Populations were established at south- and west-facing sites on Tatoosh known as the Finger and Strawberry Island (; figure 1). Owing to both the constraints on the number of suitable sites for experimental populations and the fact that only approximately half of our attempted experimental populations established in any year, we initiated populations repeatedly from 1999 to 2006. Thus, although all experimental populations were not growing synchronously, they were all established with individuals from the same six founder populations that are known to differ genetically .
Using a technique adapted from Paine , the experimental populations were founded in the intertidal zone, using wire baskets to hold reproductive individuals for an extended period on sites that were cleared to establish a space for Postelsia progeny (gametophytes and sporophytes) to grow. Each experimental patch was founded with the fertile fronds (blades) and a section of the stipe from six individuals that were placed haphazardly into a chicken-wire packet (15 × 20 cm) in August. When in the packets, fronds of individuals overlapped and intertwined extensively. The packet was then attached to the rock in a cleared circle (1 m diameter) in the mussel bed at an approximate tidal height of 2 m above mean lower low water. The wire packet persists for at least four weeks, during which time the spores drop from the parent plants to the cleared substrate. The wire eventually disintegrates, leaving behind a population of developing microscopic gametophytes. Male gametophytes produce sperm that fertilize female gametophytes, although the extent of sperm movement in the field is unknown. The diploid sporophyte then grows into the easily recognizable kelp by the following March to June. We did not record the relative position of any of the six founders within a wire packet and assumed that, because an individual could be at most the basket dimension (15–20 cm away) from another, equivalent fertilization probabilities were maintained among all gametophytes. We also assumed that all founder individuals had approximately equivalent fecundity.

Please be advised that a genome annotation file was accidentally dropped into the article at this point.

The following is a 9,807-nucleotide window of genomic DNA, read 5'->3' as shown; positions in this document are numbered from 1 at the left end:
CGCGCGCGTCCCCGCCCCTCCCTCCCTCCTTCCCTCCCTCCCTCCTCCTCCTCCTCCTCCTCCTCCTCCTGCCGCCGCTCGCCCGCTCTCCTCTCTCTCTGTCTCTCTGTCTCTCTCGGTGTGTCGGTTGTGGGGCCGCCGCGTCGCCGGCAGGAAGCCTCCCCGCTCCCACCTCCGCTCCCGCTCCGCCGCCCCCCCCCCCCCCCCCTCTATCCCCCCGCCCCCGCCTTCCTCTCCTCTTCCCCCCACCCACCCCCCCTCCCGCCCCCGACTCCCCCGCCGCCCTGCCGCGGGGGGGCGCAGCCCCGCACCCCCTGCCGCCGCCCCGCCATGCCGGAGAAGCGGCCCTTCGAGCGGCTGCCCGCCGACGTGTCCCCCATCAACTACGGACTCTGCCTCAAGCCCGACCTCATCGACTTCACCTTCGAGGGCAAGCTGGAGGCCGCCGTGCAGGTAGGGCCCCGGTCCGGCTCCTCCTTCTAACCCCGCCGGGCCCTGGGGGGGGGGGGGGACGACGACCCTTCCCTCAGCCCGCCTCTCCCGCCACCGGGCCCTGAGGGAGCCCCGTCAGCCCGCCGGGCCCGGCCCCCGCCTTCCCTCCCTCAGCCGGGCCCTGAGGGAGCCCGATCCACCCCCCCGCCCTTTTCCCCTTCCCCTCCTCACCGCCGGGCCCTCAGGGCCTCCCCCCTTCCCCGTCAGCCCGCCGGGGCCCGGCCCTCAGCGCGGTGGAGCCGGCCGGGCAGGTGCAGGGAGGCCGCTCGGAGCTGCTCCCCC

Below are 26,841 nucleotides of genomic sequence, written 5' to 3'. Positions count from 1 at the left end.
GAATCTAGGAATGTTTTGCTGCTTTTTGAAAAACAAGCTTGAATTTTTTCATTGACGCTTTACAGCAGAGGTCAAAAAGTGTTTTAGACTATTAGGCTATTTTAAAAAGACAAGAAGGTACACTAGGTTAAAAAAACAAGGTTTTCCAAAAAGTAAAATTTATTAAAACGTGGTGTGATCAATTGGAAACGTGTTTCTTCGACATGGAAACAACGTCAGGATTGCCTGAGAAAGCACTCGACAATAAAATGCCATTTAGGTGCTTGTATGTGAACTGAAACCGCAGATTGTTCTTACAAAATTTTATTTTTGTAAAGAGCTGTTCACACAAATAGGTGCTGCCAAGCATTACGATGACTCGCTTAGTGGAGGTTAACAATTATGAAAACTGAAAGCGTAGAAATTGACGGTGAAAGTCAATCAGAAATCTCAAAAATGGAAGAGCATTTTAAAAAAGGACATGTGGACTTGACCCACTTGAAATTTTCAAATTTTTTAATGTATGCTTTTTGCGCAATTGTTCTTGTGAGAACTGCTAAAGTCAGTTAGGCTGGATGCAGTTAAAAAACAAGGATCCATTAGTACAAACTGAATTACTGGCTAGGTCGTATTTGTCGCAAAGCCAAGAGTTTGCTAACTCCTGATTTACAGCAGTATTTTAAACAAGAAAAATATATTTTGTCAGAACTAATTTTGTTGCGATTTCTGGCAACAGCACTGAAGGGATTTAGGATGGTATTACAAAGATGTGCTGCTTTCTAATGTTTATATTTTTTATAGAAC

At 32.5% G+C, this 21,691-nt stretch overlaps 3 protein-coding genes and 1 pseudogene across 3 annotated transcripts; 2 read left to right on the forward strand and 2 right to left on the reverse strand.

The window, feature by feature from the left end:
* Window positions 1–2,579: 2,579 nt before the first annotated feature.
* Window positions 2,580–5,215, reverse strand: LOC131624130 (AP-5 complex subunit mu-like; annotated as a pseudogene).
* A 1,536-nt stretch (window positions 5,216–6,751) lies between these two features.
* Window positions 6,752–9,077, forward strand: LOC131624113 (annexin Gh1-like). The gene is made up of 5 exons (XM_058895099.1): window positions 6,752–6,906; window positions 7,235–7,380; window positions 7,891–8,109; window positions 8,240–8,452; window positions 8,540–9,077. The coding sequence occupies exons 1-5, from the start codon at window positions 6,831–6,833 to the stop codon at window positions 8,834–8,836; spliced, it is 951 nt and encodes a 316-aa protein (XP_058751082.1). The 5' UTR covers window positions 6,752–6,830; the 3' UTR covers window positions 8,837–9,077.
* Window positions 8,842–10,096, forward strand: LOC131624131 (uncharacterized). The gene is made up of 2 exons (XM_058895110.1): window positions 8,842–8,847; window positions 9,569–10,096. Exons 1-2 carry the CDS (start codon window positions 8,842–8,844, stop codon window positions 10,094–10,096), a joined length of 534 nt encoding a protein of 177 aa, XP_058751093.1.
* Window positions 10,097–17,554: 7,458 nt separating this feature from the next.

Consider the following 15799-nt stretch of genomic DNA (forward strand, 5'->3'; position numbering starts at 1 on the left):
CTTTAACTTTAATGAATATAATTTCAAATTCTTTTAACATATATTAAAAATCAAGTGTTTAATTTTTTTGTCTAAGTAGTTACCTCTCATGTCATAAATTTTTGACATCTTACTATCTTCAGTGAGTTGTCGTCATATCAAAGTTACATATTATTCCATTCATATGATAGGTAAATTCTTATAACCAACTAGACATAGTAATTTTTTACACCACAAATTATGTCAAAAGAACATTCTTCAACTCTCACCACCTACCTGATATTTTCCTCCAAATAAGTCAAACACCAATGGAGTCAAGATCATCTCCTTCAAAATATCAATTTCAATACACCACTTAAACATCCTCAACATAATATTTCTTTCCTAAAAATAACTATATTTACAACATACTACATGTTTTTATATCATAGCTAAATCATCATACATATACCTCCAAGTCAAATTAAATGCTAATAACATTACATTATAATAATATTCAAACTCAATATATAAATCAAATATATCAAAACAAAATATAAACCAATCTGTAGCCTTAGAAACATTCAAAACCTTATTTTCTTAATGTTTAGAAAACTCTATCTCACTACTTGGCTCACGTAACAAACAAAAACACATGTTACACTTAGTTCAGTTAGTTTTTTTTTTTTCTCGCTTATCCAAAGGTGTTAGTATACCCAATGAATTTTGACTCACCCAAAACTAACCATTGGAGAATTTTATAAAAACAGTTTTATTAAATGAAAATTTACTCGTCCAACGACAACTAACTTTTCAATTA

The sporophyte progeny (F1) were censused through spring and summer. These experimental populations mimic the natural fragmentation of Postelsia populations in the intertidal and allowed us to test for the dynamics of self-fertilization through analysis of parentage and quantifiable individual traits. Some individual traits could be measured throughout the summer (size, survivorship, density), while reproduction was assessed only near the end of the growing season, when the alga was mature. Some individuals may have become reproductive after this assessment but would have had a much reduced temporal window to release spores. Each month, we estimated alga size (as stipe diameter), assessed survivorship and mapped each plant using polar coordinates. Independent measures of individual plants show that stipe diameter explains 94 per cent of the variation in the total photosynthetic surface area as estimated from a LiCor area meter (R2 = 0.94, n = 60, p < 0.001); thus, the diameter of the stipe at the base is a quick and accurate estimate of plant size. Individual polar coordinates were quantified for each plant based on two stainless steel reference screws adjacent to each population, giving us spatial coordinates and thus density estimates over both individual-neighbourhood and population-level scales. The spatial coordinates also allowed us to track individual plants without using tags that might compromise survivorship. We used ArcGIS to map individuals within a patch and quantify Thiessen polygons [35,36], where the polygons are defined by lines drawn equidistant between each plant. Thus, large Thiessen polygons characterize isolated plants and polygon areas are a comparable metric of local density among populations. By collecting spatially explicit data, we estimated the degree of crowding among plants, a potentially important factor for growth and reproduction. Survivorship was assessed over each interval, and individual reproduction by the end of the growing season (August or September) was inferred based on the presence of darkened sporangia on the fronds. Although the presence of spores on the frond did not indicate progeny viability, it did indicate whether the alga was capable of reproduction. In sum, we have estimates of individual size, growth, local density and whether an individual reproduced to link with genetic data.